Do I Really Want To Be A Librarian?

Career Advice (via quinn.anya on Flickr)

The start of the school year is a good time to refocus – on initiatives, priorities, and most importantly, on your direction and career. With students back, the start of a new year can be really energizing, but it can also be draining and overwhelming especially if your energies are focused in unproductive directions.

There was a great thread in the ALA Think Tank (join this amazing group!) several weeks ago in which someone asked others about having mixed feelings and angst about librarianship. I loved the post and all the answers because they were so authentic and sincere. These are very real, genuine questions that I know I have dealt with and that we all have to deal with as librarians and as professionals. Does my work satisfy me? Is my work fulfilling? Do I really want to be a librarian?

Sometimes librarianship can seem like a cult. There are a lot of passionate, excited people talking about how great the profession is. This can make the profession really fun, but not everyone has completely drunk the kool-aid. While it’s nice to have colleagues who love their work, it can also make it hard to do this questioning. You can feel out of place or crazy asking “do I actually want to be a librarian?”

But these are important questions and part of being a professional is taking time to reflect on them, refocus, and sometimes even find a different job or career. ┬áThis reflection isn’t just limited to librarians though. I know people in other careers from college age to people in their 50s that ask these same questions. These are questions that you need to spend time on, but they are also not just one time questions. They’re important at different points in our careers and lives and should be asked multiple times. You need to find your own answers, not simply what everyone around you is saying.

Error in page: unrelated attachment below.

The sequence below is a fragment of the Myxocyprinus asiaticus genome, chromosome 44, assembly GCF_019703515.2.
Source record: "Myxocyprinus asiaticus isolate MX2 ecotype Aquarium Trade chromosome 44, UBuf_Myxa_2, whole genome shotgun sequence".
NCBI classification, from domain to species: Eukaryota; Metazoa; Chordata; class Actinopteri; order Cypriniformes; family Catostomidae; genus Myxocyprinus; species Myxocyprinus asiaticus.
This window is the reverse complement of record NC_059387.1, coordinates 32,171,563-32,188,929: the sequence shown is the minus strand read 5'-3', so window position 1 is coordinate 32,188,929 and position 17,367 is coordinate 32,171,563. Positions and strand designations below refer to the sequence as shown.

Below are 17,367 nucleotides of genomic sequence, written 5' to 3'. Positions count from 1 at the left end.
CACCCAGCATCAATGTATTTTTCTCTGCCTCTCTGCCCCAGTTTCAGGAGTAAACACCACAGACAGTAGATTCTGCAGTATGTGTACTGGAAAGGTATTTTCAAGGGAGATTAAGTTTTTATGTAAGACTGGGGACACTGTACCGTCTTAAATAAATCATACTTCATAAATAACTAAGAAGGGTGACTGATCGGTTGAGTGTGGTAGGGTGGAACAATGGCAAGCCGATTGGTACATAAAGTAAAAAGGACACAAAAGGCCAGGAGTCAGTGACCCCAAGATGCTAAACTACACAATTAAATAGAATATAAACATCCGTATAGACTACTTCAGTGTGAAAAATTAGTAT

Like everyone, there have been times when I have been less than satisfied in the work I was doing. I have been in funks or have been frustrated with the way things were going. I have found these situations to be enlightening though. These are opportunities to learn about yourself and what you value.

One line of questioning I’ve found helpful is asking “what do I love doing?” “When am I most excited and engaged at work?” Do you love working one on one with users? Collaborating with others? Designing events, or projects, or lessons? This can help give you insight into what your strengths are and what gives life for you. You can then focus on and leverage those strengths which will often help you become more fulfilled and effective. If you love collaborating, can you create a project-based team? Or based on your strengths are there different areas in your position that you could direct your energy? Are there other positions where you can capitalize on those strengths?

Sometimes though, there may be bigger issues or things outside your control (organization, management, culture, etc.) that refocusing just can’t fix. In situations like this it’s important to recognize that there are things you can’t control and fighting them will only frustrate you. You may also find that librarianship is simply not for you. Like anything else it has it’s own challenges and not everyone gets excited or passionate about it. Ultimately you have to find a place where your strengths can flourish and be directed towards something important to you.

I don’t feel like I have to be a librarian. I could be a million other things. Through reflection and asking these difficult questions though I’ve recognized that I am passionate about curiosity, personal growth and understanding, lifelong learning, and serving others. I could pursue these passions a number of different ways, but for right now librarianship is a pretty damn good fit.